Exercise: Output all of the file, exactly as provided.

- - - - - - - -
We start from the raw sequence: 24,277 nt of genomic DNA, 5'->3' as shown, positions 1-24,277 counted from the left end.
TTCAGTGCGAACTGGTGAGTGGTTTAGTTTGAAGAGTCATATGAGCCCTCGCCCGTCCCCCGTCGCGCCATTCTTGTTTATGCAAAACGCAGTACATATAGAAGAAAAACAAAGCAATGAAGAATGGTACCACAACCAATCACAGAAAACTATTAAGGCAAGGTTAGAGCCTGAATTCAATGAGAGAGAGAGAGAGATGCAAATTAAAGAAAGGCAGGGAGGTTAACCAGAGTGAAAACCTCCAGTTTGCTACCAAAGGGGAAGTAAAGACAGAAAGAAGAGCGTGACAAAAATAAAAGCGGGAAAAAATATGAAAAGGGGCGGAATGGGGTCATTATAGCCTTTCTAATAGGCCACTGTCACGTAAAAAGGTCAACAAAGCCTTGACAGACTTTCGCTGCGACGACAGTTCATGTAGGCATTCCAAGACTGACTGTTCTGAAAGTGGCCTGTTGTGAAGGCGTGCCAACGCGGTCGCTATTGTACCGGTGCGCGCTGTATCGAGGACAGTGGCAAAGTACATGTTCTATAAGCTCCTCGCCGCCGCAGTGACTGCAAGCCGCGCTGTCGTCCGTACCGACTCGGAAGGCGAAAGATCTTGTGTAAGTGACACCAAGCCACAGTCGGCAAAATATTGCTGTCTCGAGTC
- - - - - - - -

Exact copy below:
We start from the raw sequence: 24,277 nt of genomic DNA, 5'->3' as shown, positions 1-24,277 counted from the left end.
TTCAGTGCGAACTGGTGAGTGGTTTAGTTTGAAGAGTCATATGAGCCCTCGCCCGTCCCCCGTCGCGCCATTCTTGTTTATGCAAAACGCAGTACATATAGAAGAAAAACAAAGCAATGAAGAATGGTACCACAACCAATCACAGAAAACTATTAAGGCAAGGTTAGAGCCTGAATTCAATGAGAGAGAGAGAGAGATGCAAATTAAAGAAAGGCAGGGAGGTTAACCAGAGTGAAAACCTCCAGTTTGCTACCAAAGGGGAAGTAAAGACAGAAAGAAGAGCGTGACAAAAATAAAAGCGGGAAAAAATATGAAAAGGGGCGGAATGGGGTCATTATAGCCTTTCTAATAGGCCACTGTCACGTAAAAAGGTCAACAAAGCCTTGACAGACTTTCGCTGCGACGACAGTTCATGTAGGCATTCCAAGACTGACTGTTCTGAAAGTGGCCTGTTGTGAAGGCGTGCCAACGCGGTCGCTATTGTACCGGTGCGCGCTGTATCGAGGACAGTGGCAAAGTACATGTTCTATAAGCTCCTCGCCGCCGCAGTGACTGCAAGCCGCGCTGTCGTCCGTACCGACTCGGAAGGCGAAAGATCTTGTGTAAGTGACACCAAGCCACAGTCGGCAAAATATTGCTGTCTCGAGTC